The moving party bears the burden of establishing the basis for its motion, together with evidence demonstrating the absence of any genuine issue of material fact. See Celotex Corp. v. Catrett, 477 U.S. 317, 323 (1986). Once the moving party has met this burden, the nonmoving party may not rest on mere allegations, but must present specific facts showing that a genuine issue exists for trial. See Big O Tire Dealers, Inc. v. Big O Warehouse, 741 F.2d 160, 163 (7th Cir. 1984). To support their position that a genuine issue of material fact does or does not exist, the parties may cite to materials in the record, including depositions, documents, electronically stored information, affidavits or declarations, stipulations, admissions, and interrogatory answers, or show that the materials in the record do or do not establish a genuine dispute. FED. R. CIV. P. 56(c).


FACTA statutory damages are limited to willful noncompliance. 15 U.S.C. § 1681n(a). The Supreme Court has held that willful noncompliance under FACTA encompasses both knowing and reckless behavior. Safeco Ins. Co. of Am. v. Burr, 551 U.S. 47, 59--60 (2007). The Court cited the Restatement (Second) of Torts in giving context to the definition of "reckless":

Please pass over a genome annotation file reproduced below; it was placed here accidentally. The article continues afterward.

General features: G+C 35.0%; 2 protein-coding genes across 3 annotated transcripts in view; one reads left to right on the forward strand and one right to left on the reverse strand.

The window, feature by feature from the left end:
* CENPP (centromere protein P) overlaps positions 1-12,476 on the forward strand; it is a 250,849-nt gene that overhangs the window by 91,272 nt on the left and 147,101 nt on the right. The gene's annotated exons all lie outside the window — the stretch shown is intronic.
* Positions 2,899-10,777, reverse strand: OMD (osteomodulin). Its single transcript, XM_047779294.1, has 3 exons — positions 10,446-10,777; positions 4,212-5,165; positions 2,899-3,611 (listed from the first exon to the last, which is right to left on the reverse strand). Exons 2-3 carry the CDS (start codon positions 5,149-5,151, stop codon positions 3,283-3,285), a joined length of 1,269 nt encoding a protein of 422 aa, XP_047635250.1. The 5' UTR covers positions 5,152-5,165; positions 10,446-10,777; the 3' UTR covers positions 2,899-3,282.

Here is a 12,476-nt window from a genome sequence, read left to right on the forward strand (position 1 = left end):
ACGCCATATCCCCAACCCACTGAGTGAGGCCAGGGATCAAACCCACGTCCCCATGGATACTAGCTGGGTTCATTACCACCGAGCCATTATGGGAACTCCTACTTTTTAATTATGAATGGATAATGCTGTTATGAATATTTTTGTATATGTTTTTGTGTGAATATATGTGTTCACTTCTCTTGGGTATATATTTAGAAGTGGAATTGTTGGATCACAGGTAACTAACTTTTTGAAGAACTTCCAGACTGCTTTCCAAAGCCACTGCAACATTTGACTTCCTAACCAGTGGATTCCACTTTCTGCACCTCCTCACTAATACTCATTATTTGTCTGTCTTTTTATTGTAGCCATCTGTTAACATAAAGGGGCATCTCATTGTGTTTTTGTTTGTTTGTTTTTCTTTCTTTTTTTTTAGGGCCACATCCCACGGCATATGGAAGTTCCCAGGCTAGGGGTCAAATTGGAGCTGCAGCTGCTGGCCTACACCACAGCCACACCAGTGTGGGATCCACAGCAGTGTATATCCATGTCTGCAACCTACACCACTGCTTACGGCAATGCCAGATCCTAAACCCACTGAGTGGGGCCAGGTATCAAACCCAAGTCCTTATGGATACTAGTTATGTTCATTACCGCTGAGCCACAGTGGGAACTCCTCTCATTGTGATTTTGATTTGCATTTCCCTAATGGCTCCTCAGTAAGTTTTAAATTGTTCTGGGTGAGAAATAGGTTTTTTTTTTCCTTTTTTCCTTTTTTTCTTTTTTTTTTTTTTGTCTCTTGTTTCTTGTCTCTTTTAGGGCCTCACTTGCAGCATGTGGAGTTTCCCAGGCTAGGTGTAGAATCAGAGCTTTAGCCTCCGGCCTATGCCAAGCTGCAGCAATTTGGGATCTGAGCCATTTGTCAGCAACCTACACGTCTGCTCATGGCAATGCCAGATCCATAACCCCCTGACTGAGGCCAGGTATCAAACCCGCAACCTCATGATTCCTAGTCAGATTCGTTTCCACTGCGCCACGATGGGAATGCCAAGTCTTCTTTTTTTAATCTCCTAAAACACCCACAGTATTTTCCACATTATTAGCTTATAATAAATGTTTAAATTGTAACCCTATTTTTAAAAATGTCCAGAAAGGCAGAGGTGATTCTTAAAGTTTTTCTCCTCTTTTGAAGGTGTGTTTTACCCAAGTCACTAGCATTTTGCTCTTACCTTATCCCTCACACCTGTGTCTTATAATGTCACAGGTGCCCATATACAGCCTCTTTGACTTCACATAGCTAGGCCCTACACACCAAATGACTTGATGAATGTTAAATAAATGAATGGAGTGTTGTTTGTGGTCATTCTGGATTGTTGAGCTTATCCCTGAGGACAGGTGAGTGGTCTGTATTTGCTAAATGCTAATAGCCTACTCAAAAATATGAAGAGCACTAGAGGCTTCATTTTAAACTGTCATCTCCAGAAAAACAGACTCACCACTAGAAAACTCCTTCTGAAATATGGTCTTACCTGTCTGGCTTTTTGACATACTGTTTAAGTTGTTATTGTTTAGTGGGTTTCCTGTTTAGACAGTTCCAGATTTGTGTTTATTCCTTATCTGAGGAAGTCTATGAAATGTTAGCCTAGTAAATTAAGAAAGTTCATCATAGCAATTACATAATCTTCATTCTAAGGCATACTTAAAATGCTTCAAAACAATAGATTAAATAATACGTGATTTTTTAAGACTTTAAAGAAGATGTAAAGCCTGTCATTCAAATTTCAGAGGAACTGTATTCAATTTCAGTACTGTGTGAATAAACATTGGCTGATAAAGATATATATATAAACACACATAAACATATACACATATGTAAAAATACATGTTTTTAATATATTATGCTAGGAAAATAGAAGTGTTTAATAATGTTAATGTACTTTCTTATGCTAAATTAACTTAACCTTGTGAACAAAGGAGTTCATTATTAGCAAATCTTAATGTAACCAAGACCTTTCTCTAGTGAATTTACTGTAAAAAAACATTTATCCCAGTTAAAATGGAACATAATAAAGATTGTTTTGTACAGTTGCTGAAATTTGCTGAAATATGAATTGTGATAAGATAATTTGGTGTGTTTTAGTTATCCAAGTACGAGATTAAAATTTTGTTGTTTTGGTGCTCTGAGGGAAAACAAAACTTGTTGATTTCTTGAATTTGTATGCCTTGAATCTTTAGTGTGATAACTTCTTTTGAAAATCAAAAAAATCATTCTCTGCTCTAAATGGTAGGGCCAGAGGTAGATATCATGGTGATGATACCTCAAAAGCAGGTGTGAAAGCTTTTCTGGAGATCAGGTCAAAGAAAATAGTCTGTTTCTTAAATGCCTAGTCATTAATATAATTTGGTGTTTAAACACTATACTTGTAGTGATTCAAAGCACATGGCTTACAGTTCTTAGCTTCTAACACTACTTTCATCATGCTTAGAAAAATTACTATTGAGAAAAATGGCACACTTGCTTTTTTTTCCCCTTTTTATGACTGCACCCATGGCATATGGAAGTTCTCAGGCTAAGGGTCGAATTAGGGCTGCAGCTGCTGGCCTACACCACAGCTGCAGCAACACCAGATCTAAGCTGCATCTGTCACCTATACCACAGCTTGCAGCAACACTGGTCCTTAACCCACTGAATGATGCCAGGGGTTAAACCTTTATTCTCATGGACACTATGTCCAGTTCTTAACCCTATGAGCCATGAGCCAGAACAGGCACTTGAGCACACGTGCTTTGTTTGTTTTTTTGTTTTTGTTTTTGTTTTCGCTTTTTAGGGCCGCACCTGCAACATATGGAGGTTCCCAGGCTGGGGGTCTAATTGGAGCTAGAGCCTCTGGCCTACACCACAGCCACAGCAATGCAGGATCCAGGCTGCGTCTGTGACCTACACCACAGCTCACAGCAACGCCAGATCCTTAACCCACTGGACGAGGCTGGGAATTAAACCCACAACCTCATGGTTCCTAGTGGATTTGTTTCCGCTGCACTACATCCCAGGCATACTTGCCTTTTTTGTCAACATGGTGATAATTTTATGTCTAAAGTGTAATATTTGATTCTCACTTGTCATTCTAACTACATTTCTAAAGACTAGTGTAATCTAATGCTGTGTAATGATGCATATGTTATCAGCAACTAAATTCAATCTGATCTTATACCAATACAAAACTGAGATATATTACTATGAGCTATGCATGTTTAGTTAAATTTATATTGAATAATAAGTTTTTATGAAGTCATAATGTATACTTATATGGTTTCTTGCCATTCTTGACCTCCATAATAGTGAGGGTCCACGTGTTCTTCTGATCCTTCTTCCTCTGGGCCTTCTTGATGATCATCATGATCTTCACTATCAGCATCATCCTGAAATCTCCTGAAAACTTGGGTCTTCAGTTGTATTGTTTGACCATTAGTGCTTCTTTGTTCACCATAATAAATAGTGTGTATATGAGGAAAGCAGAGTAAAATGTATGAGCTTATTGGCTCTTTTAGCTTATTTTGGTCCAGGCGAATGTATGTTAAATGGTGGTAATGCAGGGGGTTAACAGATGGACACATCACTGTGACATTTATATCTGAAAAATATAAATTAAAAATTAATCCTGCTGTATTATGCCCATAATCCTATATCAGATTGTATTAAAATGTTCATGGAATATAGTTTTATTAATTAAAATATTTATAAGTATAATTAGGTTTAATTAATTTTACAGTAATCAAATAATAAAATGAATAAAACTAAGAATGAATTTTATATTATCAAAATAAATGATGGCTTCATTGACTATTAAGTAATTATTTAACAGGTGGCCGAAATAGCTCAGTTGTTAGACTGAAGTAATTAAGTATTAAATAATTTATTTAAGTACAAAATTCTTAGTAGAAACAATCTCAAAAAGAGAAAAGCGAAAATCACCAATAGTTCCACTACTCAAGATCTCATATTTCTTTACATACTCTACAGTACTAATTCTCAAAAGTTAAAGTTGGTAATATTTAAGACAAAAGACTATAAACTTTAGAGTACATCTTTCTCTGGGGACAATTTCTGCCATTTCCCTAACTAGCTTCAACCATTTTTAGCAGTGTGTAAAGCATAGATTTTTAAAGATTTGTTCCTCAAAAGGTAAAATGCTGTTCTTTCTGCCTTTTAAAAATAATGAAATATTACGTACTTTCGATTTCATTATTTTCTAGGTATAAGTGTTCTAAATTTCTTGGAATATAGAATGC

The actor's conduct is in reckless disregard of the safety of another if he does an act or intentionally fails to do an act which it is his duty to the other to do, knowing or having reason to know of facts which would lead a reasonable man to realize, not only that his conduct creates an unreasonable risk of physical harm to another, but also that such risk is substantially greater than that which is necessary to make his conduct negligent.

Id. at 69 (citing Restatement (Second) of Torts ยง 500 (1963--64)). The legislative history of FACTA and the Credit and Debit Card Clarification Act does not offer any indication that a "knowing" ...